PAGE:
Current OSHA Standards addressed in this safety plan include:
- The Occupational Exposure to Hazardous Chemicals in Laboratories Standard (29 CFR 1910.1450)
- The Personal Protective Equipment (PPE) Standard (29 CFR 1910.132)
- The Bloodborne Pathogens Standard (29 CFR 1910.1030)
- The Hazard Communication Standard (29 CFR 1910.1200)
Anyone working in laboratory must not be exposed to chemicals beyond the permissible exposure limits specified in OSHA regulations (29 CFR 1910, Subpart Z, Toxic and Hazardous Substances). In the event that a person has been exposed to any regulated substance exceeding the permissible exposure limits in eight hours of a workday, then that person must be monitored by a person designated by the Lab Safety Officer. If this individual’s exposure to regulated substances in excess of the permissible exposure limits is continuous, then the medical exposure surveillance must be enforced.
For any laboratory use that involves controlled substances usage, the supervisor/researcher must be registered with the Drug Enforcement Administration (DEA).
Before laboratory research activity involving use of or exposure to chemicals for which the safety is not known, the Lab Safety Officer must identify standard laboratory practices that will be used and set requirements for the documentation of the research activity consistent with the requirements of the Toxic Substances Control Act (TSCA),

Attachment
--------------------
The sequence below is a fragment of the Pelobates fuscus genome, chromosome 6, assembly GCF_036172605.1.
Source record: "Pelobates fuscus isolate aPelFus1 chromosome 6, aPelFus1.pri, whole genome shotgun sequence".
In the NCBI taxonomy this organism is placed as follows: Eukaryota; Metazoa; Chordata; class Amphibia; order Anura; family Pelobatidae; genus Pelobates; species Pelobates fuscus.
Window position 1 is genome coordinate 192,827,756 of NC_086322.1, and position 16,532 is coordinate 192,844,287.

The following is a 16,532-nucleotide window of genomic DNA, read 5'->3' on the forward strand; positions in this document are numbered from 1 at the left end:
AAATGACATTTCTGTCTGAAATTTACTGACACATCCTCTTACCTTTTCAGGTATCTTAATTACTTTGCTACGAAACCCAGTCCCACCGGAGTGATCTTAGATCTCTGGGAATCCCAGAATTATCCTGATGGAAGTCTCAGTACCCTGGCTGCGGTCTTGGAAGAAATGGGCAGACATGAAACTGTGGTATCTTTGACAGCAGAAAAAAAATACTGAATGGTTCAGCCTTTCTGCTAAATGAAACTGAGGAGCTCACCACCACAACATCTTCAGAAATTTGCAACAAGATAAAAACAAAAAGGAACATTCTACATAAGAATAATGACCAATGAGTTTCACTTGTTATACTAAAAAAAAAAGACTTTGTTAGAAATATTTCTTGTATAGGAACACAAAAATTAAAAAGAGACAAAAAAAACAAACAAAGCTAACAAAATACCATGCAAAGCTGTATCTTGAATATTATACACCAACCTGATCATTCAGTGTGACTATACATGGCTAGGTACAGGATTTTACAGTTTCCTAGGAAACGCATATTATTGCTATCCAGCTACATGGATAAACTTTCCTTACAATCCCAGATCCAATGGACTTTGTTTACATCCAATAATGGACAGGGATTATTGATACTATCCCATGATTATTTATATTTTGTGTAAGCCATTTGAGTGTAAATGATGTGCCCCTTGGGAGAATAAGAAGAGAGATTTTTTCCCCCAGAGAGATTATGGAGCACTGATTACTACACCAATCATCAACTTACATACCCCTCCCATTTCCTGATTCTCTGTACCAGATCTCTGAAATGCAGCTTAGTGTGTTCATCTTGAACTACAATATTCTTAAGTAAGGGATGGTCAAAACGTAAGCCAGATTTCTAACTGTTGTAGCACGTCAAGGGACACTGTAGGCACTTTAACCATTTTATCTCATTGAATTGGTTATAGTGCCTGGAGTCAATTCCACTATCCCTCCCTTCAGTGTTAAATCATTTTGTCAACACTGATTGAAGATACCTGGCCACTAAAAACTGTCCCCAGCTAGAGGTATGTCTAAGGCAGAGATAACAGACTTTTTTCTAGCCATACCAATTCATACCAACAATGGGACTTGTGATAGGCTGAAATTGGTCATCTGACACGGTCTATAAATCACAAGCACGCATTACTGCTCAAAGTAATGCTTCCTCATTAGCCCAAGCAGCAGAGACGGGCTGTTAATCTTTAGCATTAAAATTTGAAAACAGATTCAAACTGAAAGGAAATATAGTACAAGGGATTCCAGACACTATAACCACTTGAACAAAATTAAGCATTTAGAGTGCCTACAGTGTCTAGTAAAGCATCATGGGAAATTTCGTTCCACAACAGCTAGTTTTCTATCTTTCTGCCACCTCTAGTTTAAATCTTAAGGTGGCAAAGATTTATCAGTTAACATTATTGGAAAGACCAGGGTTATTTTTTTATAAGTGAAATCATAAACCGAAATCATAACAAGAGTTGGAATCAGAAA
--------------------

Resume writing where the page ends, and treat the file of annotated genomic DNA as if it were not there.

Hazardous material shipping is regulated thoroughly in all stages of transport. The United States Department of Transportation (DOT) defines the guidelines for shipping hazardous materials and packages containing hazardous materials. Anyone at the University who ships or accepts the hazardous chemicals through domestic transport must complete DOT HAZMAT training and International Air Transport Association (IATA) training. The [job title] will keep records to document completion of the required training.